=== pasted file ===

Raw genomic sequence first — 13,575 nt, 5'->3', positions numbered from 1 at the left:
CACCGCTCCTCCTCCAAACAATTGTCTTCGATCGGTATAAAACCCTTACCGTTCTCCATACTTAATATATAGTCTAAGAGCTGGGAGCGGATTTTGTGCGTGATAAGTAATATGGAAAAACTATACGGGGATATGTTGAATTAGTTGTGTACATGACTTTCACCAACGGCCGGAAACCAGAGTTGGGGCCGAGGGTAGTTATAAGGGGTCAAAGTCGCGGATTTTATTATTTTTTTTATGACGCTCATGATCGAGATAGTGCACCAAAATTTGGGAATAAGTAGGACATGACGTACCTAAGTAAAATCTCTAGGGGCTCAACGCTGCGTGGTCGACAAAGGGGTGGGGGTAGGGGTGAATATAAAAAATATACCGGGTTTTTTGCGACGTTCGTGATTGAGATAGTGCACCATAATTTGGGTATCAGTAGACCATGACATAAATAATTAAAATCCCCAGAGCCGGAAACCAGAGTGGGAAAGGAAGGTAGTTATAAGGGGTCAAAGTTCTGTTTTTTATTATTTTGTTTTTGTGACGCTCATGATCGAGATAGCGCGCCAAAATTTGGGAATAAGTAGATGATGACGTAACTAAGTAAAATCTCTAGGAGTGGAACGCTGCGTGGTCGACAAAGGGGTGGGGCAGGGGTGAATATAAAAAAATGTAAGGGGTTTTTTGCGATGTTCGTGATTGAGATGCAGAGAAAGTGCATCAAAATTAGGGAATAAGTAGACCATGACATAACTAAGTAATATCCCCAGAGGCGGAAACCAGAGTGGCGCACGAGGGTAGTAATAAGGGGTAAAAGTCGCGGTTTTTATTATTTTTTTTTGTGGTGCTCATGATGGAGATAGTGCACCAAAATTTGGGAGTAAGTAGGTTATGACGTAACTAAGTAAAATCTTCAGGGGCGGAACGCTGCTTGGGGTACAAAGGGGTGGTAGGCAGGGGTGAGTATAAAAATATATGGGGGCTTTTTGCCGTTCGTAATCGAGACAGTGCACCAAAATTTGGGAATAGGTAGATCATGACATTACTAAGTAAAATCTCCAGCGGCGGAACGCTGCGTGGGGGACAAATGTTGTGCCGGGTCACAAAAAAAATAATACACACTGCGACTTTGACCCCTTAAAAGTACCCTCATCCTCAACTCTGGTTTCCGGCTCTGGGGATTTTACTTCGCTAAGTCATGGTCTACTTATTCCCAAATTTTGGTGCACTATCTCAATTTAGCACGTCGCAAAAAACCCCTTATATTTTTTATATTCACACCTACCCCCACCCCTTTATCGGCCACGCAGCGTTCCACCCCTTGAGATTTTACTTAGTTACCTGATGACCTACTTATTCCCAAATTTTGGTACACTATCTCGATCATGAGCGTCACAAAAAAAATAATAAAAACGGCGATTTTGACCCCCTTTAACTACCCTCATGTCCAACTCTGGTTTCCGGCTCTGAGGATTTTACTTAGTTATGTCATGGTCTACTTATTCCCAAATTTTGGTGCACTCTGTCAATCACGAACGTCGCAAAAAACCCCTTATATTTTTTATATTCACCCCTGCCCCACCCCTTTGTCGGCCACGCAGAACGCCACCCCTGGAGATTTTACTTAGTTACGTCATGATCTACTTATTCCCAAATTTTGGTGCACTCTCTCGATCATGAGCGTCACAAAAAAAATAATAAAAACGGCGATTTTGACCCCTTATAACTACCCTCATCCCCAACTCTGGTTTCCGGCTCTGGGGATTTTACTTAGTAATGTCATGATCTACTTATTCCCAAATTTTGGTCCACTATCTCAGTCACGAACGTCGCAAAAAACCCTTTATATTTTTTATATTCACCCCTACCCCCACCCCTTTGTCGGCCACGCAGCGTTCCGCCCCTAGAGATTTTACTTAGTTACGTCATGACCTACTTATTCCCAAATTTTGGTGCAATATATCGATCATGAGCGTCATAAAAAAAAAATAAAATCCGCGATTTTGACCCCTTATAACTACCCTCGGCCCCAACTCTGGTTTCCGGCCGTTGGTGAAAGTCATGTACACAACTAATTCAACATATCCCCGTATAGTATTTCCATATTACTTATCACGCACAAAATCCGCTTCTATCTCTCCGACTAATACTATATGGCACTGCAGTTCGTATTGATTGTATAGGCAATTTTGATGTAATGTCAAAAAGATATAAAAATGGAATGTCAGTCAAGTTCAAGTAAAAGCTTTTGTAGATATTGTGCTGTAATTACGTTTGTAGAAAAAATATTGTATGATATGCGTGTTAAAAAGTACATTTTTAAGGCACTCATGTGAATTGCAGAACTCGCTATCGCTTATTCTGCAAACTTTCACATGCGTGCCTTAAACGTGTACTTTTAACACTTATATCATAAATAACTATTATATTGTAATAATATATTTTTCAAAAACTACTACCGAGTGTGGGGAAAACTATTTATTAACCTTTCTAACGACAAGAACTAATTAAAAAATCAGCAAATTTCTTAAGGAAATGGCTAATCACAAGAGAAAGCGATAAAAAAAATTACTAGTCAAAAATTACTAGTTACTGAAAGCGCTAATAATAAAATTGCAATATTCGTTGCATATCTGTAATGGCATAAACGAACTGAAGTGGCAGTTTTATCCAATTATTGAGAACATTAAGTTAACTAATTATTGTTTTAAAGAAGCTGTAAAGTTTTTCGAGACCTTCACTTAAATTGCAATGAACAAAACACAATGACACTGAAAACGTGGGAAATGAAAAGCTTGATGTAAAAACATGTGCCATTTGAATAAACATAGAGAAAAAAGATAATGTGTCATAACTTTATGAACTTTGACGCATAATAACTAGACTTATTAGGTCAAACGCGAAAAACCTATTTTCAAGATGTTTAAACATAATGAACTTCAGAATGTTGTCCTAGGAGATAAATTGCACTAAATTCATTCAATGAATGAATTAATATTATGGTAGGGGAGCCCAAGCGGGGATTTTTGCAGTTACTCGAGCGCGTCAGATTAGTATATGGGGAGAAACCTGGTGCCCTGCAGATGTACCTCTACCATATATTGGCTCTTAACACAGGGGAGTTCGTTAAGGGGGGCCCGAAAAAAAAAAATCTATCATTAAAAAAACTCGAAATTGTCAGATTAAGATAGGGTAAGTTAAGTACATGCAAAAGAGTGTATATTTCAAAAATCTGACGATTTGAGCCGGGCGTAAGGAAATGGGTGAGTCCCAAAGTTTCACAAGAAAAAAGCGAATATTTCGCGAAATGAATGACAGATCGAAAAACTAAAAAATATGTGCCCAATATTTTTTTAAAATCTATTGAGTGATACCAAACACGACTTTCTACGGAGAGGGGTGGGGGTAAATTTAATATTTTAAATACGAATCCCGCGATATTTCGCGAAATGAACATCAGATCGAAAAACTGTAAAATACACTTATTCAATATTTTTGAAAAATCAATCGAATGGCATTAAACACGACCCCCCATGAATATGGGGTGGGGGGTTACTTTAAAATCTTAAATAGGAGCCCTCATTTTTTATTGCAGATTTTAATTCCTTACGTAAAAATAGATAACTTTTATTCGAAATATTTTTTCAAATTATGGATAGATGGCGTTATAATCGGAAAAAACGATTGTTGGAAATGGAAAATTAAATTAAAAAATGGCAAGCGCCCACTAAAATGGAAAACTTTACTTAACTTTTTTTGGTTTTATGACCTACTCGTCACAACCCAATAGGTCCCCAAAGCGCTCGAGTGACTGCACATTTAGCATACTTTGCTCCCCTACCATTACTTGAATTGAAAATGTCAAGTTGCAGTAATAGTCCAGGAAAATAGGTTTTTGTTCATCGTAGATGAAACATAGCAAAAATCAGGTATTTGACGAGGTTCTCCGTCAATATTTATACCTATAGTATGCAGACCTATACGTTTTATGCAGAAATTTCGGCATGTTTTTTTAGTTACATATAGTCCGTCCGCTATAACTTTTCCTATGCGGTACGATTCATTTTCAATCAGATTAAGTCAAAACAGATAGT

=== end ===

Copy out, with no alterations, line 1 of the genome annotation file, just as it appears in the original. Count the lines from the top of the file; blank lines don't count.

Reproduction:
Raw genomic sequence first — 13,575 nt, 5'->3', positions numbered from 1 at the left: